PITTSBURGH - One of Pittsburgh's two remaining Amtrak routes, the one serving Harrisburg, Philadelphia, New York, and points in between, may be on the chopping block in October.
That's the deadline for Pennsylvania to decide whether to foot the estimated $5.7 million bill for subsidizing the service, a cost Amtrak now pays.
No decision has been made, but remarks from Pennsylvania Department of Transportation officials suggest the route is in trouble unless it can be shown to benefit large numbers of passengers connecting at Pittsburgh to or from cities other than Harrisburg.
"If you look purely at that [Pittsburgh-to-Harrisburg] segment, it is hard to justify," PennDot spokeswoman Erin Waters-Trasatt said. She noted that driving between the two cities is faster than the 51/2-hour train trip.
Eliminating the route would end Amtrak service to Greensburg, Latrobe, Johnstown, Altoona, Tyrone, Huntingdon, and Lewistown. It would leave Pittsburgh with no direct passenger train connections to Philadelphia and New York. Only one Amtrak route, the Capitol Limited from Chicago to Washington, would still stop there.
The funding change is called for in the federal Passenger Rail Investment and Improvement Act of 2008, which required Amtrak to develop and implement a consistent formula for sharing costs with states on corridor routes of 750 miles or less.
PennDot spends about $9 million to subsidize the much faster and healthier Amtrak service connecting Harrisburg and Philadelphia, which has 14 daily trips operating at speeds up to 110 m.p.h. on electrified track that has received more than $150 million in upgrades.
The state does not subsidize Pittsburgh-to-Harrisburg service, which has one daily trip in each direction and slower-moving diesel locomotives that go no faster than 70 m.p.h. and that average 45 m.p.h.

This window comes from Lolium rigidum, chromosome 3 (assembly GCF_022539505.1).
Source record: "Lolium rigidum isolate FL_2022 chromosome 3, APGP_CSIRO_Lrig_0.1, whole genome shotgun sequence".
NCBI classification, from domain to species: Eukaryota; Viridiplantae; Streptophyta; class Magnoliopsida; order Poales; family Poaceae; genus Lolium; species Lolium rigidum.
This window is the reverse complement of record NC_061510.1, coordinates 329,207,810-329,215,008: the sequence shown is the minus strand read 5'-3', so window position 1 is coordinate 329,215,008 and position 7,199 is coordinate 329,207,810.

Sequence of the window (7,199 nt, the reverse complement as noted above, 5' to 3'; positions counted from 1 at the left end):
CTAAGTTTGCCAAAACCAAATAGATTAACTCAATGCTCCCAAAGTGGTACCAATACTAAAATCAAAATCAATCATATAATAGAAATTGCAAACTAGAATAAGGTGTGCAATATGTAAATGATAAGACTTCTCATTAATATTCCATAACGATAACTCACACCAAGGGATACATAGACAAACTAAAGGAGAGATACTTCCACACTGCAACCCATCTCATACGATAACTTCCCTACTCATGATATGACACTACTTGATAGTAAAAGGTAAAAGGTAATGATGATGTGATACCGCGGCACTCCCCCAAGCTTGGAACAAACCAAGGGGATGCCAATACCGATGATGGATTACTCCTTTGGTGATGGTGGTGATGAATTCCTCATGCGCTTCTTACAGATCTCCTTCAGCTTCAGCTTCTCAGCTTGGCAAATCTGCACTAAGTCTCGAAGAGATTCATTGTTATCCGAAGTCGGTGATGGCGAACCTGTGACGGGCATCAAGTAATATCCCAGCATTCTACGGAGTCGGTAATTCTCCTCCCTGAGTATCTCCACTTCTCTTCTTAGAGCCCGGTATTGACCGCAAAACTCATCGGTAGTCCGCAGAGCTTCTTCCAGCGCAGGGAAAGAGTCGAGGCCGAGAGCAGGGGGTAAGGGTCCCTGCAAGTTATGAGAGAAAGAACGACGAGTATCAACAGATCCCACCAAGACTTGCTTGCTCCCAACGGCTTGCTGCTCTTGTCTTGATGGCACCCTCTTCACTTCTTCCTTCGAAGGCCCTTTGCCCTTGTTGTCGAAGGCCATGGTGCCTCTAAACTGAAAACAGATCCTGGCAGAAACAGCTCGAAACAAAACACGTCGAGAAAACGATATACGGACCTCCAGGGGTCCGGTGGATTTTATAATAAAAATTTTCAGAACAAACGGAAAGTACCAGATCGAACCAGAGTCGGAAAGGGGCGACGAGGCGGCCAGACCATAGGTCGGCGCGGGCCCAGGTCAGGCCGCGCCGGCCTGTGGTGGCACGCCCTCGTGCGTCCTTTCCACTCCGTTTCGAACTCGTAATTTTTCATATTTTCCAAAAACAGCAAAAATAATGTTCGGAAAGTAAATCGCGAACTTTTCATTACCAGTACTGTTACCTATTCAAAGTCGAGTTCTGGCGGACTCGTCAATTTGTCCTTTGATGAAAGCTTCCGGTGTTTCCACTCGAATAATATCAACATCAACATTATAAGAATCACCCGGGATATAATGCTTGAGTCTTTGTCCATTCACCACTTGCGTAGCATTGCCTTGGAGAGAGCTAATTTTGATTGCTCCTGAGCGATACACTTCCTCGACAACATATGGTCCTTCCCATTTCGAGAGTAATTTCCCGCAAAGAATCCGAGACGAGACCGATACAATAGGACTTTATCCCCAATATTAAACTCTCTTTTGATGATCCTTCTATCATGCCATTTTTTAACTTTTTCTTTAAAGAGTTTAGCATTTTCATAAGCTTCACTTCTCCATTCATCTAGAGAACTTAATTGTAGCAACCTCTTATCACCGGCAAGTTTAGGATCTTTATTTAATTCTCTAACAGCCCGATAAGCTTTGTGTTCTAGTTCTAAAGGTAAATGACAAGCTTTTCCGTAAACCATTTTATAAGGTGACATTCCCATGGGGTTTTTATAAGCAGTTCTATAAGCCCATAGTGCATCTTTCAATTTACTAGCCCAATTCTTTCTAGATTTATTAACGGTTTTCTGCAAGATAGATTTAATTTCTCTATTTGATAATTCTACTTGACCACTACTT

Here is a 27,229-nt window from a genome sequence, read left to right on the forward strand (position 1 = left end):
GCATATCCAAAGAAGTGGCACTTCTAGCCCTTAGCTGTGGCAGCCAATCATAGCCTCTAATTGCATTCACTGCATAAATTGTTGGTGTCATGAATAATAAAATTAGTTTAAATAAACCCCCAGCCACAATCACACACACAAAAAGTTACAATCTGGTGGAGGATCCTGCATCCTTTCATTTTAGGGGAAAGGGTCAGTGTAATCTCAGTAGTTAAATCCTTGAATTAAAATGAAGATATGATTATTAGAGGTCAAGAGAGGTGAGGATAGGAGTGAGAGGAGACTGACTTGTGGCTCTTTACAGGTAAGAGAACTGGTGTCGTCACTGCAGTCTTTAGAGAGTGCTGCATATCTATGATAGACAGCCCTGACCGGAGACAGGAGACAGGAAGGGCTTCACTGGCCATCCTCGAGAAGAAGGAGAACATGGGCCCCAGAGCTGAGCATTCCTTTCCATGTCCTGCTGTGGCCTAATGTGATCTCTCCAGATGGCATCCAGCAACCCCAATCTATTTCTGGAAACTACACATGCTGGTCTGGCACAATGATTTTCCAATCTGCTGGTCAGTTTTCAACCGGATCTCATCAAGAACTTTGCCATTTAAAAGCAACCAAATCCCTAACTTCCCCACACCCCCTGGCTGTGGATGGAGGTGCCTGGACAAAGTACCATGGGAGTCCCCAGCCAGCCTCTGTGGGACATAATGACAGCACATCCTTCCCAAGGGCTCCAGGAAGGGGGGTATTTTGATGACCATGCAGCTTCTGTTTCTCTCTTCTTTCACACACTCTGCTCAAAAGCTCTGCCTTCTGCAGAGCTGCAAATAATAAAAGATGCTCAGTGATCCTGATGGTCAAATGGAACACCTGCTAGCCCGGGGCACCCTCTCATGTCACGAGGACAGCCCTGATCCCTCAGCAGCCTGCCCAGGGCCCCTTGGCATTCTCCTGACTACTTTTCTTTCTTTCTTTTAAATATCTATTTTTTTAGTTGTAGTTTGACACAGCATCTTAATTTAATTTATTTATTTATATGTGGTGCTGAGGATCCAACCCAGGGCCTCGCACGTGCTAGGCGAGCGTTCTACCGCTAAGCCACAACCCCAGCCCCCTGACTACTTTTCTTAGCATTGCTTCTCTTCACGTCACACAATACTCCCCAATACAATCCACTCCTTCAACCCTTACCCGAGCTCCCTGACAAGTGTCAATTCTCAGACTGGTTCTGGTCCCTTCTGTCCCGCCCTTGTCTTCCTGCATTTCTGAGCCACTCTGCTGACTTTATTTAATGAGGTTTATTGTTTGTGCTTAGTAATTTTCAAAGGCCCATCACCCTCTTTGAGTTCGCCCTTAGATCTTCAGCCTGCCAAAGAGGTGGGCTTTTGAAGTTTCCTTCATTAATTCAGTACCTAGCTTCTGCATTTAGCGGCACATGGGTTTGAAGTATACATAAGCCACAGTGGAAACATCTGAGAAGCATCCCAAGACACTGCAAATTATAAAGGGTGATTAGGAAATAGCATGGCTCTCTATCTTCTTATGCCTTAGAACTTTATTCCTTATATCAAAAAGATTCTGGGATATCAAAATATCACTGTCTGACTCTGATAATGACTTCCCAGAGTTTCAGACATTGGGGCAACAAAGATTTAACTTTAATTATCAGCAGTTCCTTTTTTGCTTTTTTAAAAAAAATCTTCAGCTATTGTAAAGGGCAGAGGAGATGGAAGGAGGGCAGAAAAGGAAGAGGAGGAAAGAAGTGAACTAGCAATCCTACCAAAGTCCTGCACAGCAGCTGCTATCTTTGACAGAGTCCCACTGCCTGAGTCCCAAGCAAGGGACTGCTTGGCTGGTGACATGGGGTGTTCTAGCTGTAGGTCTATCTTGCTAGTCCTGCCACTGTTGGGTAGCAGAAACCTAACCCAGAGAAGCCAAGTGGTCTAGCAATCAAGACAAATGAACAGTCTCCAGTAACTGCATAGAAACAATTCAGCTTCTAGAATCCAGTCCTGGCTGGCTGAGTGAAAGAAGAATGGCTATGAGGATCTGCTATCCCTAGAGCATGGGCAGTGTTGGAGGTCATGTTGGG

PennDot estimates the annual cost to subsidize both segments of what is known as the Pennsylvanian route starting Oct. 1 would be $19.2 million, with $5.7 million of that allocated to the Pittsburgh-to-Harrisburg leg.
Though Amtrak has been on a roll, with record ridership in nine of the last 10 years, traffic in and out of Pittsburgh has been in decline. Some 142,800 people boarded or got off there in the year ended Oct. 1, 2008; that number fell to about 129,400 in the year ended last Oct. 1.
Systemwide, Amtrak ridership rose 3.5 percent last year; Pittsburgh ridership was down 3.3 percent.
Amtrak could not provide separate figures for Pittsburgh-to-Harrisburg ridership. If half of the Pittsburgh riders use that service, the proposed subsidy amounts to $88 per rider, well above the current $40 ticket price.
In a recent Wall Street Journal article, PennDot deputy secretary Toby Fauver said of the Pittsburgh-to-Harrisburg segment, "It is a struggle for me to want to pay for that service."
Waters said significant investment in track and equipment upgrades would be required to make the service more attractive. A $1.5 million study of possible improvements, funded with federal and state money, is under way but not yet complete.
She said a decision whether to keep the service would not factor into Gov. Corbett's budget proposal this week but would be made later. "It's a constantly evolving discussion," she said.
The service could be saved if it is shown to benefit large numbers of riders connecting in Pittsburgh to trains bound for Chicago or Washington, she said. That could lead to Amtrak's absorbing more of the cost, reducing the state's contribution.
Passenger rail advocates said they had begun a campaign to save the service.
"We're very concerned about this issue," said Michael Alexander, president of Western Pennsylvanians for Passenger Rail. "We're trying to mobilize people to write to their state legislators and Gov. Corbett to put whatever funds are necessary . . . to pay the bill that will be coming.
"We think this train is very important. It's a link to the rest of the Amtrak system. It provides very important service for many communities," some of which have no other form of public transportation, he said.
A better idea to reduce per-passenger costs would be to add service, he said. And though the state might save money by eliminating it, the traveling public will pay more.
"The less competition there is, the higher the prices on other modes of transportation. We need more options, not less," Alexander said.